Anchiornis, one of the earliest feathered dinosaurs ever discovered, was found to have the ability to fly. However, could it fly like birds today?

A new study published in the Proceedings of the National Academy of Sciences (PNAS) by researchers from China and the U.S. says no.

The flight feathers of modern birds are mainly composed of β-keratin, which gives them special biomechanical properties (such as flexibility, elasticity and strength) to meet the needs of flight.

Dr. PAN Yanhong from the Nanjing Institute of Geology and Palaeontology of the Chinese Academy of Sciences (NIGPAS) and her colleagues used electron microscopy and chemical analyses to compare flight feathers of Anchiornis with those of a chicken and four other feathered dinosaur and fossil birds.

They found that Anchiornis feathers were predominated by thicker α-keratins rather than thinner β-keratins, and lacked the biomechanical properties needed for flight, although they did contain some of the necessary molecular structures as indicated by the presence of feather β-keratins.

On the other hand, Pan and colleagues also showed that the flight feathers of Chinese Mesozoic birds such as Eoconfuciusornis and Yanornis, as well as a Cenozoic bird, were mainly composed of β-keratins, as in modern birds.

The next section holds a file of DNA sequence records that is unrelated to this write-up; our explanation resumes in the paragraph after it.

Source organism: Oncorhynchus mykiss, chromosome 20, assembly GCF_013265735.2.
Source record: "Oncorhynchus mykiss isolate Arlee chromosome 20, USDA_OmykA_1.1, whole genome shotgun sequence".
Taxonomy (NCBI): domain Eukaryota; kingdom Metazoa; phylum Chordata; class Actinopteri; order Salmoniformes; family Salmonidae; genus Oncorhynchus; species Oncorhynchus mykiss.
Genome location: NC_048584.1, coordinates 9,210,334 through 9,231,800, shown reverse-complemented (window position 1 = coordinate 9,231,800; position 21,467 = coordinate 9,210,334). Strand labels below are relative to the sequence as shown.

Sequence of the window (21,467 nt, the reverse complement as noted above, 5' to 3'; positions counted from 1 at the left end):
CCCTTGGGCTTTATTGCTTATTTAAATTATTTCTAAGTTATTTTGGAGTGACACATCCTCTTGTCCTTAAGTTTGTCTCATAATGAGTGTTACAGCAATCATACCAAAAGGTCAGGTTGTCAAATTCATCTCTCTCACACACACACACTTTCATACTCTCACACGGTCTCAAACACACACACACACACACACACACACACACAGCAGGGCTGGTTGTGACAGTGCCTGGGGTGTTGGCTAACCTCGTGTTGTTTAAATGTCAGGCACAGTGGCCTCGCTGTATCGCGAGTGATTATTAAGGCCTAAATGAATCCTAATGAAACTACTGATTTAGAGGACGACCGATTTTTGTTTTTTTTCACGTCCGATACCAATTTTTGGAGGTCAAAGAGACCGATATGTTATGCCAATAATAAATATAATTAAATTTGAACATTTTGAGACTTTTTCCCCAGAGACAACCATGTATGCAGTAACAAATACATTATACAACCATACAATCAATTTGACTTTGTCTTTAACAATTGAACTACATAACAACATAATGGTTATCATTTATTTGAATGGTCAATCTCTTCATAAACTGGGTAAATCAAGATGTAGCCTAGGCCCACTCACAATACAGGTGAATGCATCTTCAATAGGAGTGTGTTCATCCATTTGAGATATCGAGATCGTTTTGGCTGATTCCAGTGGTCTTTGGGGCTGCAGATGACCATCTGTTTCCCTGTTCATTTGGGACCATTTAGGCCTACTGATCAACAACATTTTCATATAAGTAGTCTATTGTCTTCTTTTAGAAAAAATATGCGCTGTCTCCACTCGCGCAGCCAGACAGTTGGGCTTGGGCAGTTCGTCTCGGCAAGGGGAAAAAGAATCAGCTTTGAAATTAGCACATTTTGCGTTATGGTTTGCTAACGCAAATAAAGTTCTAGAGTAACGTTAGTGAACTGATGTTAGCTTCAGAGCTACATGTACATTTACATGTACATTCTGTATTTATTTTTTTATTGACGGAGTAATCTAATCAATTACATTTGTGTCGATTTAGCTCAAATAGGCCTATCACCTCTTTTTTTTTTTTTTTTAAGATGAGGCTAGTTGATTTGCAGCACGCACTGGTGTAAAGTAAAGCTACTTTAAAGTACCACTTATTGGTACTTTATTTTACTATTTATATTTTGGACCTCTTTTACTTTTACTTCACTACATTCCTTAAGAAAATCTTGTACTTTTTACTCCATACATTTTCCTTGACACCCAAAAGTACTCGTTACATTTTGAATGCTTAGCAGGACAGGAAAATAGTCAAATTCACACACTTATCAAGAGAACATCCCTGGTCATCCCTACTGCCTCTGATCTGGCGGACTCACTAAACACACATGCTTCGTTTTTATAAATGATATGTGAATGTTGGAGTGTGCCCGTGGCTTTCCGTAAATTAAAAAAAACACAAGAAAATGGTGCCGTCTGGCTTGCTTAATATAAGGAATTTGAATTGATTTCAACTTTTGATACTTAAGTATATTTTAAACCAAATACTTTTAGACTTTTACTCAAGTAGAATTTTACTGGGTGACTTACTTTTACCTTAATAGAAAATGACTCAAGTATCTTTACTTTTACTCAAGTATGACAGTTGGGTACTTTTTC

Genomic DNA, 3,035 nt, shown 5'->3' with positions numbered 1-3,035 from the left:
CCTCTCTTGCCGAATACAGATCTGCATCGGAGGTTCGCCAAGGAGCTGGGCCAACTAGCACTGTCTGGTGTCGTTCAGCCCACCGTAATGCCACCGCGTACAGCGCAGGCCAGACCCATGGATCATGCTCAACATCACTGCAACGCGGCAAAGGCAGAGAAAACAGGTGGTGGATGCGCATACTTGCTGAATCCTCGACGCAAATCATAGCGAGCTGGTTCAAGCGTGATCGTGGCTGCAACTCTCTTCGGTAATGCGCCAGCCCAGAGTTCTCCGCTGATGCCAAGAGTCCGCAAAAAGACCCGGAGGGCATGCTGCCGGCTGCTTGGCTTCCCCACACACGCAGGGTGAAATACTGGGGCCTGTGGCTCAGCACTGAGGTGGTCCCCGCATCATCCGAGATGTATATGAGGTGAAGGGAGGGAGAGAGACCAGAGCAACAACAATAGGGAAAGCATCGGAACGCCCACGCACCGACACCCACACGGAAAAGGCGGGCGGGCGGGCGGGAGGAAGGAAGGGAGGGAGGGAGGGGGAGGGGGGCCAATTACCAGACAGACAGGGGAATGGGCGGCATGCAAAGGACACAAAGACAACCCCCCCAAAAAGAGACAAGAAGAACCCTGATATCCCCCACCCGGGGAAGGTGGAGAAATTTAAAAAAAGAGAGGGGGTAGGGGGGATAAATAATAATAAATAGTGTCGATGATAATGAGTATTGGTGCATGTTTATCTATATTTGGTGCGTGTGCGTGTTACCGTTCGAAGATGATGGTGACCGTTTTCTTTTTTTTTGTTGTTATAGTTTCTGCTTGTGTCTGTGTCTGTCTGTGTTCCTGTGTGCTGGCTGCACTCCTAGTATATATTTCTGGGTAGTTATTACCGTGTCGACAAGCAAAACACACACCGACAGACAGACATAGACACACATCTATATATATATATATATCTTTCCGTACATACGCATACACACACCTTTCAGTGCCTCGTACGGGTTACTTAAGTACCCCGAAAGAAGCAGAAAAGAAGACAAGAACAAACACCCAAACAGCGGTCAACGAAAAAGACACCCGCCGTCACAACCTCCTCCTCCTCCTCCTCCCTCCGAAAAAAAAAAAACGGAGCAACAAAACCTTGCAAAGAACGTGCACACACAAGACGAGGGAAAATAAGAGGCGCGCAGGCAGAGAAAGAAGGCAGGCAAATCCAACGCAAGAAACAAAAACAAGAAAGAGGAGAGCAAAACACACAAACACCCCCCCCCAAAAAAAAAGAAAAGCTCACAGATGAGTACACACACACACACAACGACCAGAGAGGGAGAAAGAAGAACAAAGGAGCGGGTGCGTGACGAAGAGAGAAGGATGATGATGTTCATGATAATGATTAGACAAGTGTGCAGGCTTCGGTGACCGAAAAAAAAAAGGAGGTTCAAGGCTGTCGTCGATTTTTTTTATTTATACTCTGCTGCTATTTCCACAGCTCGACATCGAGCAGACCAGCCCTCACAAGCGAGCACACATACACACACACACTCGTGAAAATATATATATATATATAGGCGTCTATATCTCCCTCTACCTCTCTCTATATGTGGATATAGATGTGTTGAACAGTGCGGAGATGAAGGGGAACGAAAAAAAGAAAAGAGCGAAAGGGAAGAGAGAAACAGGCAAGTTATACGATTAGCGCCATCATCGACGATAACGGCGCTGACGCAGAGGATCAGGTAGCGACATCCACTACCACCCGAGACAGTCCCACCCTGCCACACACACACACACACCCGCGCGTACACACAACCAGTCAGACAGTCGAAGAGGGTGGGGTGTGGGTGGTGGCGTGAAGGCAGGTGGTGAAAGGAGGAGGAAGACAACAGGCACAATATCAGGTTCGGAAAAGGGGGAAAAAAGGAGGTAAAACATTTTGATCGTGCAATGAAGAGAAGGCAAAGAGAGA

The findings suggest that even though Anchiornis feathers were not suitable for powerful flight, their molecular composition may signify an intermediate stage in the evolution of avian flight feathers.

Researchers from NIGPAS, the Institute of Vertebrate Paleontology and Paleoanthropology of the Chinese Academy of Sciences, Linyi University, North Carolina State University, and South Carolina State University participated in the study. It was supported by the Chinese Academy of Sciences and the National Natural Science Foundation of China.